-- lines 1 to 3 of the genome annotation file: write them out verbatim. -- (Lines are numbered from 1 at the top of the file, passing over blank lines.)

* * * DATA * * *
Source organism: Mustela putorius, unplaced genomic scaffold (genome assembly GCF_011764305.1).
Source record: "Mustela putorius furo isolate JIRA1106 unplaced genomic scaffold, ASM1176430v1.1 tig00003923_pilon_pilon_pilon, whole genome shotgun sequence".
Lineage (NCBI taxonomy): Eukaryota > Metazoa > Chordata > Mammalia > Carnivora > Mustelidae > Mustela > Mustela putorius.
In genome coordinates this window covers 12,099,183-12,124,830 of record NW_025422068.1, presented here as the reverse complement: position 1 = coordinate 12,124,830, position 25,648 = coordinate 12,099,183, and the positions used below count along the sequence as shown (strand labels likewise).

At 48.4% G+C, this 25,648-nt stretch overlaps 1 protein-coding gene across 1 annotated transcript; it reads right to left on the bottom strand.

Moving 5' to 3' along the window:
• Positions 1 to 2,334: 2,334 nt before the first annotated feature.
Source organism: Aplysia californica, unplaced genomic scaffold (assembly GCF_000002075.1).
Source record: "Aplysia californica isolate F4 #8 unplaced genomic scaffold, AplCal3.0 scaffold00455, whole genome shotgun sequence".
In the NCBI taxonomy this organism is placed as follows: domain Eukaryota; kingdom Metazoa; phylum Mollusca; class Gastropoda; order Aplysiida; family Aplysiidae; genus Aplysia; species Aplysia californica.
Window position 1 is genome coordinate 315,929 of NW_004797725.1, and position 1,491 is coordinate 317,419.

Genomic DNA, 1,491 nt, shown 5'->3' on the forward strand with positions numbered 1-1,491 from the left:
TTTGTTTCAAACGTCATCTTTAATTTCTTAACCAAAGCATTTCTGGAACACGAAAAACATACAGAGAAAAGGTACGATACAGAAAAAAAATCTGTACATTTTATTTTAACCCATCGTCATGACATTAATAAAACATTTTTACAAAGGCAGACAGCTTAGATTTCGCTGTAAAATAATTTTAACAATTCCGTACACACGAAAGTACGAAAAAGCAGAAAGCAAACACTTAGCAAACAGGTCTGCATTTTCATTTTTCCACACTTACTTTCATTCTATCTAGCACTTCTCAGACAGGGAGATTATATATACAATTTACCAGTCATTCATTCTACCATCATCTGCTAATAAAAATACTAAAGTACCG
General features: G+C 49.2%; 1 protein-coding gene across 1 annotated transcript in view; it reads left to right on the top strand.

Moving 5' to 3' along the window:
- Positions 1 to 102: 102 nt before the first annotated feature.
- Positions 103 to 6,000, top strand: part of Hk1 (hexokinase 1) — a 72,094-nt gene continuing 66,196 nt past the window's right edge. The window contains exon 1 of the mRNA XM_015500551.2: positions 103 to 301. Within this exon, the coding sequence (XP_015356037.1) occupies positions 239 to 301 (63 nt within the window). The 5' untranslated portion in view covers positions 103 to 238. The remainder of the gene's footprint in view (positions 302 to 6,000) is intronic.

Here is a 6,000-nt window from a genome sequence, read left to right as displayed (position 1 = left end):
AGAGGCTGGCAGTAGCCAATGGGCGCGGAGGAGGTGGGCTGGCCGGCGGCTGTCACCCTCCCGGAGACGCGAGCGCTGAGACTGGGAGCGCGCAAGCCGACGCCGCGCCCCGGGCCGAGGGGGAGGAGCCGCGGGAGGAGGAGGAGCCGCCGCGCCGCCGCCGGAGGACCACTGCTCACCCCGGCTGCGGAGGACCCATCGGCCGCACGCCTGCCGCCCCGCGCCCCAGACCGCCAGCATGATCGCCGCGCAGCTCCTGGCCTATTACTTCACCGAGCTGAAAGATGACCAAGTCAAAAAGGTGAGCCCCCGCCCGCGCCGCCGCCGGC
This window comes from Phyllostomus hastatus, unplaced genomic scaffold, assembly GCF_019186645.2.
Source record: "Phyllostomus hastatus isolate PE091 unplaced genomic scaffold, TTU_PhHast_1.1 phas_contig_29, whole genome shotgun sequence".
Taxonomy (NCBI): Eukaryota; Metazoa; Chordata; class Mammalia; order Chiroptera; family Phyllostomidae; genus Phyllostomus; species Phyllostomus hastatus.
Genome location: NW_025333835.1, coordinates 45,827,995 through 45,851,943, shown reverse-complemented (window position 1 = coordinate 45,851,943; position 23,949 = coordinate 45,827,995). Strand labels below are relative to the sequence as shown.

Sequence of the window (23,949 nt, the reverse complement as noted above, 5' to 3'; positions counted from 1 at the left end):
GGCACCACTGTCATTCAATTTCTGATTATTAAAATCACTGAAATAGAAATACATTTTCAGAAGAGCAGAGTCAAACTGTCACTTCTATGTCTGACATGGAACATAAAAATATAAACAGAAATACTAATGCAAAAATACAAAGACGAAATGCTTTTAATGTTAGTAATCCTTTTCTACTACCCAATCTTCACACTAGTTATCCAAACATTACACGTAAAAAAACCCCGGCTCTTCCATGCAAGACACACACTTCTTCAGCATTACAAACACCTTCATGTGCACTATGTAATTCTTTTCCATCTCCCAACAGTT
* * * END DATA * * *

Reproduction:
Source organism: Mustela putorius, unplaced genomic scaffold (genome assembly GCF_011764305.1).
Source record: "Mustela putorius furo isolate JIRA1106 unplaced genomic scaffold, ASM1176430v1.1 tig00003923_pilon_pilon_pilon, whole genome shotgun sequence".
Lineage (NCBI taxonomy): Eukaryota > Metazoa > Chordata > Mammalia > Carnivora > Mustelidae > Mustela > Mustela putorius.